By way of example, a customer 200 may grant a business 210, such as domain name registrar GODADDY.COM, access to the customer's 200 electronic calendar 100 by adding GODADDY.COM to a trust list with the user interface 160. When an event 140 needs to be scheduled, perhaps the expiration of a registered domain name, GODADDY.COM may then add the expiration date, or perhaps a renewal reminder, directly into the customer's 200 electronic calendar 100. Similarly, after being granted access, an airline such as ACME AIRLINES may directly insert a flight itinerary, perhaps for a flight purchased online by the customer 200, into the electronic calendar 100. Such calendar insertion may comprise a replacement of, or supplement to, current methods airlines utilize to transmit flight itinerary information (postal mail, email, etc.). If the customer 200 grants calendar access to an online auction business such as EBAY, deadlines for the customer 200 to pay for purchased items (or to ship sold items) may directly docketed with the electronic calendar 100. This system (and the other embodiments described herein) offers virtually unlimited similar applications whenever an event 140 needs to be calendared.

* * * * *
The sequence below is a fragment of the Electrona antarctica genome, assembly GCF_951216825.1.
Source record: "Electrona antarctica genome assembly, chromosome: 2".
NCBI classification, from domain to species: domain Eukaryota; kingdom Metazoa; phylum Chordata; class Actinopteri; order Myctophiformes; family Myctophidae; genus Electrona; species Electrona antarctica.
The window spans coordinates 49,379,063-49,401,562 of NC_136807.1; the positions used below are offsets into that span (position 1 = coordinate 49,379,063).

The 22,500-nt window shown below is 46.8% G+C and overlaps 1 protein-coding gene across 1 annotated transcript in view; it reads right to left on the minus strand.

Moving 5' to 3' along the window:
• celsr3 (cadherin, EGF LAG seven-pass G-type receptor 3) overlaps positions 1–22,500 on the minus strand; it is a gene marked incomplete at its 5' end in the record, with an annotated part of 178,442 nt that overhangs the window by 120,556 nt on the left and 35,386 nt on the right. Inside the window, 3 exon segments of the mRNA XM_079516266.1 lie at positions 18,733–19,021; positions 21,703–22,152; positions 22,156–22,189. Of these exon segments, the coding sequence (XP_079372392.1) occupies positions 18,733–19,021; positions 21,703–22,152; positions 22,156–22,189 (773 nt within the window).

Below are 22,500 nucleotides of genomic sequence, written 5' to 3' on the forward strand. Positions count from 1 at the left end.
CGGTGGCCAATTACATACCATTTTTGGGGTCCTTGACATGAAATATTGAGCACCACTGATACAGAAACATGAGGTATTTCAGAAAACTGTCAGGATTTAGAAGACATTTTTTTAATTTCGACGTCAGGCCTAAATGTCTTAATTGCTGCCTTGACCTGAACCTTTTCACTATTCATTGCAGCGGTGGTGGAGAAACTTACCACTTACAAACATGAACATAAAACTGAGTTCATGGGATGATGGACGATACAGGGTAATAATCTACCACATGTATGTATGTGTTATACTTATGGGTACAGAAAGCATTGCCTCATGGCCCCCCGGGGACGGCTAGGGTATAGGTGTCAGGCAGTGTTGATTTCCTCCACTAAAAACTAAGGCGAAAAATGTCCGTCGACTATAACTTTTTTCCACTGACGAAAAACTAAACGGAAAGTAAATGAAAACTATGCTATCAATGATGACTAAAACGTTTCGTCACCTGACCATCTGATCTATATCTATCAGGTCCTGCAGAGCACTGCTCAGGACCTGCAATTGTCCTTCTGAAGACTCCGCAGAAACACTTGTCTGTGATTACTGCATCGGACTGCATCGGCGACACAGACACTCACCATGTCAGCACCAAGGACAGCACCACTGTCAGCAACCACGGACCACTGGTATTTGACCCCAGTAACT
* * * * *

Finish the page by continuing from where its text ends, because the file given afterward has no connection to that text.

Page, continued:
In the embodiment of a system for granting and/or receiving electronic calendar access illustrated in FIG. 3, the electronic calendar 100 is a client-based calendar running on the customer's 200 client 310 and having an API 170 that may be exposed to the business 210. As non-limiting examples, the client 310 may comprise a desktop computer, laptop computer, hand held computer, terminal, television, television set top box, cellular phone, wireless phone, wireless hand held device, Internet access device, rich client, thin client, or any other client functional within a client-server computing architecture. In this example embodiment, the profile manager 130 and its user interface 160 are components of the electronic calendar 100.